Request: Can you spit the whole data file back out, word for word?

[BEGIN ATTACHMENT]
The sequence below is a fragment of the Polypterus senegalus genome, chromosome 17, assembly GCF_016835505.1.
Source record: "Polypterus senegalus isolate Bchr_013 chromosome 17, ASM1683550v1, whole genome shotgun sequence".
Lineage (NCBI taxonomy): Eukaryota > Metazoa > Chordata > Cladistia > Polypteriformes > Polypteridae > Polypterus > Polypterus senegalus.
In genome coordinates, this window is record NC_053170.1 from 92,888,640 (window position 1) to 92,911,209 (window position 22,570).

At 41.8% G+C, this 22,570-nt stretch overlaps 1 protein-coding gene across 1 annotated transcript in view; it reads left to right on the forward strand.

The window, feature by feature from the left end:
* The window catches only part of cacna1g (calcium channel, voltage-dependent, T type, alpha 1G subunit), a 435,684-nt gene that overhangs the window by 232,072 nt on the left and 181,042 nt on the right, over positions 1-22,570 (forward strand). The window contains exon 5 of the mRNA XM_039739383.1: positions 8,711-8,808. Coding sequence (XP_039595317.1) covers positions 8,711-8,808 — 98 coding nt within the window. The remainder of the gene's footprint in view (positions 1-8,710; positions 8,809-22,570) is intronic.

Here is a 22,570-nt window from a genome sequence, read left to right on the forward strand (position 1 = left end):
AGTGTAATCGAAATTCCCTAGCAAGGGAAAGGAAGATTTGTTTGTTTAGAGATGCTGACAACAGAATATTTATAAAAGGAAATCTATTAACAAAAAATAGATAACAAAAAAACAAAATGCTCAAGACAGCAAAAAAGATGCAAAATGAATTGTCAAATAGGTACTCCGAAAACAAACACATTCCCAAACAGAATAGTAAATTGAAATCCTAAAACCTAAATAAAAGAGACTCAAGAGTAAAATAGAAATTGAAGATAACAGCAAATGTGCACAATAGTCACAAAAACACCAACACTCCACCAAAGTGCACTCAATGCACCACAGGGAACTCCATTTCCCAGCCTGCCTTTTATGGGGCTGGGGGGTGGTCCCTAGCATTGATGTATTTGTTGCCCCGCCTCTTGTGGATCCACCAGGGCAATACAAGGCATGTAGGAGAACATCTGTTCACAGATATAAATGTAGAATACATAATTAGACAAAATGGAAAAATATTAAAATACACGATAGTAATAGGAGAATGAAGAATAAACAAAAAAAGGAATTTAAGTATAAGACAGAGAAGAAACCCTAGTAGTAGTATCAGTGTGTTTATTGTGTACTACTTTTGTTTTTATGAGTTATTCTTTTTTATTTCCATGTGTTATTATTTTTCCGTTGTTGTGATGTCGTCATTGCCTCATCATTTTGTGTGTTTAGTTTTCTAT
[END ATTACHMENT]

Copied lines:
The sequence below is a fragment of the Polypterus senegalus genome, chromosome 17, assembly GCF_016835505.1.
Source record: "Polypterus senegalus isolate Bchr_013 chromosome 17, ASM1683550v1, whole genome shotgun sequence".
Lineage (NCBI taxonomy): Eukaryota > Metazoa > Chordata > Cladistia > Polypteriformes > Polypteridae > Polypterus > Polypterus senegalus.
In genome coordinates, this window is record NC_053170.1 from 92,888,640 (window position 1) to 92,911,209 (window position 22,570).

At 41.8% G+C, this 22,570-nt stretch overlaps 1 protein-coding gene across 1 annotated transcript in view; it reads left to right on the forward strand.

The window, feature by feature from the left end:
* The window catches only part of cacna1g (calcium channel, voltage-dependent, T type, alpha 1G subunit), a 435,684-nt gene that overhangs the window by 232,072 nt on the left and 181,042 nt on the right, over positions 1-22,570 (forward strand). The window contains exon 5 of the mRNA XM_039739383.1: positions 8,711-8,808. Coding sequence (XP_039595317.1) covers positions 8,711-8,808 — 98 coding nt within the window. The remainder of the gene's footprint in view (positions 1-8,710; positions 8,809-22,570) is intronic.

Here is a 22,570-nt window from a genome sequence, read left to right on the forward strand (position 1 = left end):
AGTGTAATCGAAATTCCCTAGCAAGGGAAAGGAAGATTTGTTTGTTTAGAGATGCTGACAACAGAATATTTATAAAAGGAAATCTATTAACAAAAAATAGATAACAAAAAAACAAAATGCTCAAGACAGCAAAAAAGATGCAAAATGAATTGTCAAATAGGTACTCCGAAAACAAACACATTCCCAAACAGAATAGTAAATTGAAATCCTAAAACCTAAATAAAAGAGACTCAAGAGTAAAATAGAAATTGAAGATAACAGCAAATGTGCACAATAGTCACAAAAACACCAACACTCCACCAAAGTGCACTCAATGCACCACAGGGAACTCCATTTCCCAGCCTGCCTTTTATGGGGCTGGGGGGTGGTCCCTAGCATTGATGTATTTGTTGCCCCGCCTCTTGTGGATCCACCAGGGCAATACAAGGCATGTAGGAGAACATCTGTTCACAGATATAAATGTAGAATACATAATTAGACAAAATGGAAAAATATTAAAATACACGATAGTAATAGGAGAATGAAGAATAAACAAAAAAAGGAATTTAAGTATAAGACAGAGAAGAAACCCTAGTAGTAGTATCAGTGTGTTTATTGTGTACTACTTTTGTTTTTATGAGTTATTCTTTTTTATTTCCATGTGTTATTATTTTTCCGTTGTTGTGATGTCGTCATTGCCTCATCATTTTGTGTGTTTAGTTTTCTAT